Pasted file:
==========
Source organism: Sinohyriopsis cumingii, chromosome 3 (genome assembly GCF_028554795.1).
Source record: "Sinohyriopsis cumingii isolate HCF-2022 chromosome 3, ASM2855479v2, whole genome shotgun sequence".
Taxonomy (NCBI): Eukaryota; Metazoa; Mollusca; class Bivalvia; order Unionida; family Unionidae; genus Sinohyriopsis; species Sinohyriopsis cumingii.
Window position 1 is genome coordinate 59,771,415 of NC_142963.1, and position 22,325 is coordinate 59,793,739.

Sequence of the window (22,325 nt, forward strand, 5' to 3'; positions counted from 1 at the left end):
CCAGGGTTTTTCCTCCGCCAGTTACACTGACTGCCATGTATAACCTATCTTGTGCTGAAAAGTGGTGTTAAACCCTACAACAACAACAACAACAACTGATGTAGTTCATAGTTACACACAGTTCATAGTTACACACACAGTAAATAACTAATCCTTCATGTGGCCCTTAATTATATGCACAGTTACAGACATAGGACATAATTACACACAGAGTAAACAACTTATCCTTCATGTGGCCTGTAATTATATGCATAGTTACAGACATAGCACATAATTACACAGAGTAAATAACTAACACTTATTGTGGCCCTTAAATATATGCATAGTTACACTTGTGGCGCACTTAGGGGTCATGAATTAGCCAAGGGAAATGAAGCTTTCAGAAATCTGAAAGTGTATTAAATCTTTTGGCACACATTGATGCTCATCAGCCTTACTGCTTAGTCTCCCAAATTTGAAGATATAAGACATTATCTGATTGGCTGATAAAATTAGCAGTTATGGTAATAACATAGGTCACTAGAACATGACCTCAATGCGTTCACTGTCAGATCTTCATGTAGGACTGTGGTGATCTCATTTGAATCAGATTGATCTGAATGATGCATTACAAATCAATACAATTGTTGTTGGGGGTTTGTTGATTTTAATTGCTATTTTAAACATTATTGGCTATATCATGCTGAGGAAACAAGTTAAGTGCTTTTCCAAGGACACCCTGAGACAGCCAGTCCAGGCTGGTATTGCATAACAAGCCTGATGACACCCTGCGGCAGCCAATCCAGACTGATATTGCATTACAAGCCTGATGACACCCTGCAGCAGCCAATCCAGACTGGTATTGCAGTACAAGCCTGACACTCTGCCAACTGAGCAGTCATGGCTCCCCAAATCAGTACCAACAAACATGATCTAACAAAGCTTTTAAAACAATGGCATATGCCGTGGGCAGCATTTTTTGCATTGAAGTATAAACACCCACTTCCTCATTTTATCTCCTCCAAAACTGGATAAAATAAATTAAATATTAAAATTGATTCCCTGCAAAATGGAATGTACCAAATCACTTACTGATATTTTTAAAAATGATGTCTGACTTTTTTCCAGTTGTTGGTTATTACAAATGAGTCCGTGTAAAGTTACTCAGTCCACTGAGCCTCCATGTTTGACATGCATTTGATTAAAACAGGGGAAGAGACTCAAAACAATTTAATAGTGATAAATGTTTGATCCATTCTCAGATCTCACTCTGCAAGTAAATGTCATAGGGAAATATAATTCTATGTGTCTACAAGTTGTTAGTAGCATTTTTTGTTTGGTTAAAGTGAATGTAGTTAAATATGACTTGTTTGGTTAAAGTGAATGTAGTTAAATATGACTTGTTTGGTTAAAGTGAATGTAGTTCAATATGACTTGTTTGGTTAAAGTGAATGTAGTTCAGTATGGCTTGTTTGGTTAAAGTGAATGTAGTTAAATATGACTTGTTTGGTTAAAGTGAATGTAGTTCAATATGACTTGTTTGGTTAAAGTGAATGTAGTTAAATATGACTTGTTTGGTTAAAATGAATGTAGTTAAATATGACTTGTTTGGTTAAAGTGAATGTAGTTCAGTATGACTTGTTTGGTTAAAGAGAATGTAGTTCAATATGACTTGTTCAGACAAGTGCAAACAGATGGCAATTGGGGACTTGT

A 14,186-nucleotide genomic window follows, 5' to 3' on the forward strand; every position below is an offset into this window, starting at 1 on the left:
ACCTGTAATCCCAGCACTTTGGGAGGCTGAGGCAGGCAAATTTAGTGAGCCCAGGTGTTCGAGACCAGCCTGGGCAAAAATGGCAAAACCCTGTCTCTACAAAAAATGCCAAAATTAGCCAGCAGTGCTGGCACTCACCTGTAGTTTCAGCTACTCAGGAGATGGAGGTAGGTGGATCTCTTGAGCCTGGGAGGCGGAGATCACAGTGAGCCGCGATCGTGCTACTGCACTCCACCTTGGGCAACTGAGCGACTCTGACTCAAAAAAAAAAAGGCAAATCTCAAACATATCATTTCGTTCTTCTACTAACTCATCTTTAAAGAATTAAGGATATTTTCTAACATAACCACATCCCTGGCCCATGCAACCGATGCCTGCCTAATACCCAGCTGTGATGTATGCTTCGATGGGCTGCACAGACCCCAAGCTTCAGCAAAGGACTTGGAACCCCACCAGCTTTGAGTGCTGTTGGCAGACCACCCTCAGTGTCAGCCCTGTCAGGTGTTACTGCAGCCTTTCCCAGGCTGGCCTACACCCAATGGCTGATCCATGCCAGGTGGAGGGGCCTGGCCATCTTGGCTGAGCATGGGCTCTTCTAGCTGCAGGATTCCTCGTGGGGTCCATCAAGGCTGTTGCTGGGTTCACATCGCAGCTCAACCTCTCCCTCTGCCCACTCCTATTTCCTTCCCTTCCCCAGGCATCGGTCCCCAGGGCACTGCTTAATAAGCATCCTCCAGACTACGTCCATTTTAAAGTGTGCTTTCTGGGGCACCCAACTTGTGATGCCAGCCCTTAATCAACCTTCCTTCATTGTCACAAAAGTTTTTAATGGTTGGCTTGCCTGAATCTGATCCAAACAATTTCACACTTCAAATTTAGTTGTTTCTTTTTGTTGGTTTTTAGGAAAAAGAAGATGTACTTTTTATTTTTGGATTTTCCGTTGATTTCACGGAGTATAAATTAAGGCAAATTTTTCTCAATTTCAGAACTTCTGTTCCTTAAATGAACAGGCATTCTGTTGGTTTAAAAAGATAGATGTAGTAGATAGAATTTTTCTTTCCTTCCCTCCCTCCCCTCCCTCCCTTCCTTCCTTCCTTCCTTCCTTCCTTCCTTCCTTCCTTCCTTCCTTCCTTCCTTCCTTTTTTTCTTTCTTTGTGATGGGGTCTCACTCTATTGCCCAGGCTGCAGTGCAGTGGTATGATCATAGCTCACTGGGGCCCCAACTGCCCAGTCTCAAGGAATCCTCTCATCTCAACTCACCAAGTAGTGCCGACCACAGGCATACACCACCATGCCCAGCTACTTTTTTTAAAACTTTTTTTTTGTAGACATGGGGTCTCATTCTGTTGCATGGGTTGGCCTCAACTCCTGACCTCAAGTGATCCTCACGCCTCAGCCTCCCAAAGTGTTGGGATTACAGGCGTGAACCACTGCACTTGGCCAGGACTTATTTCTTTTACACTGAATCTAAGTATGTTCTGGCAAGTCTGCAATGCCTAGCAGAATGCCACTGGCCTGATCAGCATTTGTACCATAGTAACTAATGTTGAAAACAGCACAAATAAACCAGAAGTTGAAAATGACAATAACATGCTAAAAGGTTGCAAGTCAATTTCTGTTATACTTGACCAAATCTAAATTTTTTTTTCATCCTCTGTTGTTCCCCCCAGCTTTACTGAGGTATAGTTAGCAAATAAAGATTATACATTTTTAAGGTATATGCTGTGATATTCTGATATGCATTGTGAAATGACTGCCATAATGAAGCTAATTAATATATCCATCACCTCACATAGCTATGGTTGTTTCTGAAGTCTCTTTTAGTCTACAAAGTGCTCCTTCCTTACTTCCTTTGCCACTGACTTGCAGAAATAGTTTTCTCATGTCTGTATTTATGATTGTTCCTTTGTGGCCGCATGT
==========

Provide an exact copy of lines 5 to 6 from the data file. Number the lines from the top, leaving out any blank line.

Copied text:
Sequence of the window (22,325 nt, forward strand, 5' to 3'; positions counted from 1 at the left end):
CCAGGGTTTTTCCTCCGCCAGTTACACTGACTGCCATGTATAACCTATCTTGTGCTGAAAAGTGGTGTTAAACCCTACAACAACAACAACAACAACTGATGTAGTTCATAGTTACACACAGTTCATAGTTACACACACAGTAAATAACTAATCCTTCATGTGGCCCTTAATTATATGCACAGTTACAGACATAGGACATAATTACACACAGAGTAAACAACTTATCCTTCATGTGGCCTGTAATTATATGCATAGTTACAGACATAGCACATAATTACACAGAGTAAATAACTAACACTTATTGTGGCCCTTAAATATATGCATAGTTACACTTGTGGCGCACTTAGGGGTCATGAATTAGCCAAGGGAAATGAAGCTTTCAGAAATCTGAAAGTGTATTAAATCTTTTGGCACACATTGATGCTCATCAGCCTTACTGCTTAGTCTCCCAAATTTGAAGATATAAGACATTATCTGATTGGCTGATAAAATTAGCAGTTATGGTAATAACATAGGTCACTAGAACATGACCTCAATGCGTTCACTGTCAGATCTTCATGTAGGACTGTGGTGATCTCATTTGAATCAGATTGATCTGAATGATGCATTACAAATCAATACAATTGTTGTTGGGGGTTTGTTGATTTTAATTGCTATTTTAAACATTATTGGCTATATCATGCTGAGGAAACAAGTTAAGTGCTTTTCCAAGGACACCCTGAGACAGCCAGTCCAGGCTGGTATTGCATAACAAGCCTGATGACACCCTGCGGCAGCCAATCCAGACTGATATTGCATTACAAGCCTGATGACACCCTGCAGCAGCCAATCCAGACTGGTATTGCAGTACAAGCCTGACACTCTGCCAACTGAGCAGTCATGGCTCCCCAAATCAGTACCAACAAACATGATCTAACAAAGCTTTTAAAACAATGGCATATGCCGTGGGCAGCATTTTTTGCATTGAAGTATAAACACCCACTTCCTCATTTTATCTCCTCCAAAACTGGATAAAATAAATTAAATATTAAAATTGATTCCCTGCAAAATGGAATGTACCAAATCACTTACTGATATTTTTAAAAATGATGTCTGACTTTTTTCCAGTTGTTGGTTATTACAAATGAGTCCGTGTAAAGTTACTCAGTCCACTGAGCCTCCATGTTTGACATGCATTTGATTAAAACAGGGGAAGAGACTCAAAACAATTTAATAGTGATAAATGTTTGATCCATTCTCAGATCTCACTCTGCAAGTAAATGTCATAGGGAAATATAATTCTATGTGTCTACAAGTTGTTAGTAGCATTTTTTGTTTGGTTAAAGTGAATGTAGTTAAATATGACTTGTTTGGTTAAAGTGAATGTAGTTAAATATGACTTGTTTGGTTAAAGTGAATGTAGTTCAATATGACTTGTTTGGTTAAAGTGAATGTAGTTCAGTATGGCTTGTTTGGTTAAAGTGAATGTAGTTAAATATGACTTGTTTGGTTAAAGTGAATGTAGTTCAATATGACTTGTTTGGTTAAAGTGAATGTAGTTAAATATGACTTGTTTGGTTAAAATGAATGTAGTTAAATATGACTTGTTTGGTTAAAGTGAATGTAGTTCAGTATGACTTGTTTGGTTAAAGAGAATGTAGTTCAATATGACTTGTTCAGACAAGTGCAAACAGATGGCAATTGGGGACTTGT